Weekend Links Round Up: Is Print Back?
Barnes and Noble’s retail sales have slipped 5% because of low retail traffic while the web sales are up a tiny fraction from 8.2 to 8.9%. I’ve just scrambled to recover from one of my busiest weeks in a long time and I think that web sales are up because who has time for shopping inside the store? It’s Saturday and I think that I might get some time to browse today but in store book buying seems like such a luxury.
Gena Showalter and Harlequin are offering a $10,000.00 cash prize to some random entrant to promote her first YA release, Intertwined.
Rupert Murdoch has declared his intention to make everyone pay for Newscorp news. A recent article at American Journalism Review suggests that if newspapers would remove themselves from the internet entirely, the industry could be saved. I think that publishing houses sometimes think in this manner, wanting to sustain the print environment by delaying ebook releases, pricing the ebooks at a huge premium, and not releasing ebooks at all. Is it forward thinking or dangerous?
Kristin Nelson blogs about how authors can get publishers to spend money on promotion for them. Most of the ideas center around being willing to spend a little money of your own to show publishers how serious you are about pushing your own work.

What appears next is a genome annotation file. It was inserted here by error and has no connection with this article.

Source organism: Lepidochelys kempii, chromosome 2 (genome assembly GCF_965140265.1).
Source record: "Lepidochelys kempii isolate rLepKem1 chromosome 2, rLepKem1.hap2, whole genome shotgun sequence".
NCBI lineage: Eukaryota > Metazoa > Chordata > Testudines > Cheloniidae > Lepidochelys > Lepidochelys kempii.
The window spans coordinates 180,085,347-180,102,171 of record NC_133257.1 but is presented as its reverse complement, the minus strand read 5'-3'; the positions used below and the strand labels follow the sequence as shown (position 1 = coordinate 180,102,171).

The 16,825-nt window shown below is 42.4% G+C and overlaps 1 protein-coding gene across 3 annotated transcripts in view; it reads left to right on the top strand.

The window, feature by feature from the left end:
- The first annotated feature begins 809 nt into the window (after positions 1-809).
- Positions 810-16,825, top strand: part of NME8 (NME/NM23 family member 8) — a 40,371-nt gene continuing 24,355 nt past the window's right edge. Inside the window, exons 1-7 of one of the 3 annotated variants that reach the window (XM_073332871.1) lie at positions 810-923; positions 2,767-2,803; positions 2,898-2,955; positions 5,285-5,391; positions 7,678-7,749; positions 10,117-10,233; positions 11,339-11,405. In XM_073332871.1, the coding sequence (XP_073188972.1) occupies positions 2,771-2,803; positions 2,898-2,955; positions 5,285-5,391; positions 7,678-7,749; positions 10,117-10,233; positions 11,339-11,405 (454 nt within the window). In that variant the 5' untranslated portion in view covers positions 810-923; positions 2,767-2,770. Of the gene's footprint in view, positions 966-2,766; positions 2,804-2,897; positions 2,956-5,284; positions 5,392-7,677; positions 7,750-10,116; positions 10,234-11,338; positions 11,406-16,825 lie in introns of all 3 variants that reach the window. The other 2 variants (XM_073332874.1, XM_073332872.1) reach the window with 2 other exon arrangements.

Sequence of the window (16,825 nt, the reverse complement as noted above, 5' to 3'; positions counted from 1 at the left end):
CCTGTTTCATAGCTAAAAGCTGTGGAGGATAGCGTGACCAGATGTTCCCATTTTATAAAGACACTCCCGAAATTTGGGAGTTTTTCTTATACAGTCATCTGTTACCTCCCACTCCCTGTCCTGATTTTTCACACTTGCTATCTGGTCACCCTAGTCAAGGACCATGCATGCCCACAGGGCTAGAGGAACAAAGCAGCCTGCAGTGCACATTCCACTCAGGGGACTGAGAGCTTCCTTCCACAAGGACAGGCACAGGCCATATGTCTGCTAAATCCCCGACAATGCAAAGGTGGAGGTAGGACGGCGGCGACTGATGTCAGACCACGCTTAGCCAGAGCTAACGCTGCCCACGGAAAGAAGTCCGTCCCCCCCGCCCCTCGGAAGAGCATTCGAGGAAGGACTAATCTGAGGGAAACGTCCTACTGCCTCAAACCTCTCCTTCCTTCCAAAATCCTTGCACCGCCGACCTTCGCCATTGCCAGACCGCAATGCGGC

Amazon, Yahoo, Microsoft are joining together to oppose the Google Book Settlement because they argue the class settlement will prevent other competitors from entering the book scanning market.
Gawker points out the Forbes’ power ranking for women leaders is embarassingly flawed. Click on over to see how low Michelle Obama ranks. I think stuff like this does belong behind a paywall that is insurmountable enough that shit like this dies.
If you’re going to just make up a list like this based on nothing, shouldn’t it at least make intuitive sense? Here’s the thinking that went into it:
Forbes’ Power Women list isn’t about celebrity or popularity; it’s about influence. Queen Rania of Jordan (No. 75), for instance, is perhaps the most listened-to woman in the Middle East; her Twitter feed has 600,000 followers.
Kim Kardashian has 1.9 million Twitter followers. WHY WAS SHE DENIED? Does Angela Merkel even use Twitter!?!?
In an effort to make print seem more like digital, CBS has paid an exoribant amount of money to insert a tiny video screen inside Entertainment Weekly to play about 40 minutes of video to advertise its fall release schedule. It’s intentionally very loud so don’t open it at your desk during lunch.
A study by Cleantech Group has determined that Kindle’s command about 45% of the market and Sony 30%. The study was to determine the environmental impact of digital reading and the results showed that Kindle’s carbon imprint was fully offset in the first year. Given that Kindle book sales are purportedly higher than any other format, I can’t help but wonder if the Sony readers are buying a number of different formats instead of straight from the Sony store. That would explain why Sony is abandoning its BBeB format for ePub.